Ohana Means Family

Photo by Jordan Pietrafitta

Ohana means family, and family means nobody gets left behind or forgotten. Such is the motto and namesake of the THON special interest organization, Ohana. As one of the top three special interest organizations at Penn State, Ohana and its multitude of active members are dedicated to raising money for the Four Diamonds fund and for the children at Hershey Medical Center affected by pediatric cancer.

Claire Pomorski, the President of Ohana and a senior studying nutritional sciences and dietetics, says, “As our name suggests, we want to make members feel like part of a family among an enormous student population. Something that I strive for, as President, is to be approachable and welcoming so that every student can find their place and their friends in Ohana. This organization has opened my eyes to the work that the Four Diamonds does for these families, and that truly drives my passion and dedication more than anything.”

Ohana is made up of eight smaller families within the large family of the organization, in order to make it easier for members to meet and get to know new people. The eight families, the stingrays, sharks, barracudas, sea turtles, piranhas, dolphins, goldfish and starfish, are fish-themed to fit with the overall Hawaiian and ocean theme of the organization.

Connor Aldea, a senior studying nuclear engineering and the Ohana Family Facilitator (OFF/dad) of the sea turtle family, says, “What I love about Ohana is that it isn’t just a group of friends—we are a family. That’s not just in our fish-themed ‘families;’ it’s the feeling of being a part of something where everyone is so motivated for a cause and always looking to be your friend and brighten your day. I have met some of the greatest friends I will have from Ohana, and I am always grateful for what this organization has given me.”

Ohana had multiple fundraising weekends this year, and as an organization, Ohana has managed to find some alternative fundraisers, such as canvassing and ribboning, to replace the lack of canning this year and in future years.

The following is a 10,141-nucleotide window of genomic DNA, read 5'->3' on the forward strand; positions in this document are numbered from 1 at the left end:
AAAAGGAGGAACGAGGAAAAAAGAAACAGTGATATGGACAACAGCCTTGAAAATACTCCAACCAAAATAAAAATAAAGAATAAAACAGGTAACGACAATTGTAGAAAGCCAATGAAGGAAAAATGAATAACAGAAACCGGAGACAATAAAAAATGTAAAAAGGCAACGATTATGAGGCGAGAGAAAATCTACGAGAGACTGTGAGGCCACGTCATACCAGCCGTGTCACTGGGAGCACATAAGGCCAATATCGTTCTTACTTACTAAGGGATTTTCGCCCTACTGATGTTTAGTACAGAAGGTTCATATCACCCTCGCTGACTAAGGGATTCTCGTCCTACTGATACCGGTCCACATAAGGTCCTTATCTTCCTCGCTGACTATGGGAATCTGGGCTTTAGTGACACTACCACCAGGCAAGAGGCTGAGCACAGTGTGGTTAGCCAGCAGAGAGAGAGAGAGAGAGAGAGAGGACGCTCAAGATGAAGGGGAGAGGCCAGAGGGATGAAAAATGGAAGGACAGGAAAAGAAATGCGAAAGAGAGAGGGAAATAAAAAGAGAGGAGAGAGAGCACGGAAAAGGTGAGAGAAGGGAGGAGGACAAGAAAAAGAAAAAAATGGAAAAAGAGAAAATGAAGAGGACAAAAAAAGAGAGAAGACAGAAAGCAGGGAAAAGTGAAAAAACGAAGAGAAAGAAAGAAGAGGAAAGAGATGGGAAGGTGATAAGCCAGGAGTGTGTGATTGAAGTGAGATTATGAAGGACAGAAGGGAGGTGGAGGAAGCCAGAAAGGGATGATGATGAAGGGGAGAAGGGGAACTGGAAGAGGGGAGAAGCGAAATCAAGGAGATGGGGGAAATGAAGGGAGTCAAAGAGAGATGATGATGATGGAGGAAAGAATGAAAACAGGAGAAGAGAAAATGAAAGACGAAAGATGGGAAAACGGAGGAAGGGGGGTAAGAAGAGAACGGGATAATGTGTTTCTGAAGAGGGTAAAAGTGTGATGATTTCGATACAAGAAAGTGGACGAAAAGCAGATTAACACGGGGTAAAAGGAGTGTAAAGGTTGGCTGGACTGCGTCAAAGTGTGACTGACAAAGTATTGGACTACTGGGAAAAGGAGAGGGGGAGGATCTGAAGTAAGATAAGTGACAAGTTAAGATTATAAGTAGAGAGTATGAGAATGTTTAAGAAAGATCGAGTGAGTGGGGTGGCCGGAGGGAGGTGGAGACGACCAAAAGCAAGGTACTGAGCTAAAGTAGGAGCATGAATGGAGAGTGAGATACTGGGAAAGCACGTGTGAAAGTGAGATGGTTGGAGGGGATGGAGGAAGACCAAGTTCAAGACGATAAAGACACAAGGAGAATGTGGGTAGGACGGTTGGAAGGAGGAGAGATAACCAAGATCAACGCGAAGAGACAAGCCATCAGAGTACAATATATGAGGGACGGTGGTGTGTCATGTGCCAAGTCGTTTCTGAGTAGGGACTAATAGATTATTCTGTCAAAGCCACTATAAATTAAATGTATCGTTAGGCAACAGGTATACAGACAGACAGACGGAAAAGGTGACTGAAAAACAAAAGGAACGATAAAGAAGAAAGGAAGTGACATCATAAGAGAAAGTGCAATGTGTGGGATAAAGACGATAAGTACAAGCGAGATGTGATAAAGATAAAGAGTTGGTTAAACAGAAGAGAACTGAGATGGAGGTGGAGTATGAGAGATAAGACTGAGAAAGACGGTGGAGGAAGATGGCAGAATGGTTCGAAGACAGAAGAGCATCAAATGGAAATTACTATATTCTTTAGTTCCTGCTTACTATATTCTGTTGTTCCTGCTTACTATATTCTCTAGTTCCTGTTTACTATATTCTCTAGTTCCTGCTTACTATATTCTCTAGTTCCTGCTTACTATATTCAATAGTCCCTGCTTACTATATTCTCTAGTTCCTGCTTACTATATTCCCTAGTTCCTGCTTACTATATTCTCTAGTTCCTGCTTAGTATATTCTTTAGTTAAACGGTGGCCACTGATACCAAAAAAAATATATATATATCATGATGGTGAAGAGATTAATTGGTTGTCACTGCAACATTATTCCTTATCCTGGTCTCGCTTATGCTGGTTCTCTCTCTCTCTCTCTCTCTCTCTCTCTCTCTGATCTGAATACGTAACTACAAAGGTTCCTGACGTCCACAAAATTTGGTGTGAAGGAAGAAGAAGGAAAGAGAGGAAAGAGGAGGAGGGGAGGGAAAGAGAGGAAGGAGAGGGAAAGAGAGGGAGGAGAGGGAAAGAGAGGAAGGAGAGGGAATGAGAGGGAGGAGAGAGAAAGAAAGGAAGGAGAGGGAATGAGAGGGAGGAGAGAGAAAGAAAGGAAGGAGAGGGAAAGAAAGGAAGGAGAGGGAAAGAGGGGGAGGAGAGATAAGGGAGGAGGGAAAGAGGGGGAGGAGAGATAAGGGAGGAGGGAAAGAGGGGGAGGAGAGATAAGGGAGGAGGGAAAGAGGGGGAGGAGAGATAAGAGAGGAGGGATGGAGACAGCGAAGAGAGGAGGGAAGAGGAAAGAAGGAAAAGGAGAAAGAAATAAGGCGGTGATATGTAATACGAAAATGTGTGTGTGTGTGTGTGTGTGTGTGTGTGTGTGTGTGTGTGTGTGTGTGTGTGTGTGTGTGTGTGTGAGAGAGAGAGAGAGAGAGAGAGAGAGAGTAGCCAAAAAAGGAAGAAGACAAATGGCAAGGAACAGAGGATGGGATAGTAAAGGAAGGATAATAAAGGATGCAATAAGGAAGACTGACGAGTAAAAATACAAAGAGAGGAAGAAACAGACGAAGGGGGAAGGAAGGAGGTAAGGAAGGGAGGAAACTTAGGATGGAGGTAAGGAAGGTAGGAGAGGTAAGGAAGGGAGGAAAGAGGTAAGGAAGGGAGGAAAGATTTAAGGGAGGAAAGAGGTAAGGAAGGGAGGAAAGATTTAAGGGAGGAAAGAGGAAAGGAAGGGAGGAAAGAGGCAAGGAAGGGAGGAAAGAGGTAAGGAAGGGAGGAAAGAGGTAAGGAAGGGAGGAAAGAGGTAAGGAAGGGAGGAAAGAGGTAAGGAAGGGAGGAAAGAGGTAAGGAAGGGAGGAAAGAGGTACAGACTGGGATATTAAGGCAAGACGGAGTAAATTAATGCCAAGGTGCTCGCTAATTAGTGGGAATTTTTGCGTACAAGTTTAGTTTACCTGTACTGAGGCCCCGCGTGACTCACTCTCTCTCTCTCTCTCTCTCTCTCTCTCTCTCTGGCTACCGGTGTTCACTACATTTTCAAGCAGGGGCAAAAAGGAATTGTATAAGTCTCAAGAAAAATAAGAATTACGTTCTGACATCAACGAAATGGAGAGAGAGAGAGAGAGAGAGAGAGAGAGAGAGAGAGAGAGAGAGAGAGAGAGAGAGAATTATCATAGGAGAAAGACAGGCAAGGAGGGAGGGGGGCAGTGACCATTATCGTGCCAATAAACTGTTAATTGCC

Kaitlyn Amaro, a sophomore studying marketing and a captain in the stingray family, says, “I love that when I joined Ohana, I didn’t realize it at first, but I had joined a second family. Since coming to college, I’d say that joining Ohana was my best decision because I met my best friends, and I’ve made a difference in the lives of children with cancer. I look forward to fundraising weekends because they’re an opportunity to bond with my closest friends while making a difference in the lives of so many children.”

Ohana has been assigned four lovely THON families, the Good family, the Wilson family, the Dawson family and the Brysiak family, since its founding as an organization in 2008.

Marissa Zollner, a senior studying communication sciences and disorders and the Admin for Ohana, says, “This year Ohana really went above and beyond with its fundraising effort. We have two amazing fundraising chairs who have worked endlessly to come up with creative alt funds and to organize large trips. We definitely noticed the loss of canning but we 100 percent made up for it elsewhere. I’m so proud of the fundraising Ohana has done, and I can’t wait to see our total be revealed!”

The Executive Board, OFFs, Captains and all of the amazing general org members have made this school year an amazing Ohana success.

Rose McDaid, a freshman studying kinesiology and a general org member of Ohana, says, “I knew from the first meeting that Ohana was the THON org I wanted to join. It’s really the best of both worlds in the ‘org world;’ we’re small enough to be tight knit and big enough to be a fundraising force to be reckoned with. To say Ohana is my family would be an understatement. I just joined this fall, but unfortunately, I had to leave school shortly after. Since then, my Ohana family has made sure to stay in touch and include me in any fundraisers and activities I can get to! The only way to describe this group is that “Ohana means Family, and Family means nobody gets left behind or forgotten.”

Look out for their sea of orange in the stands at THON!!


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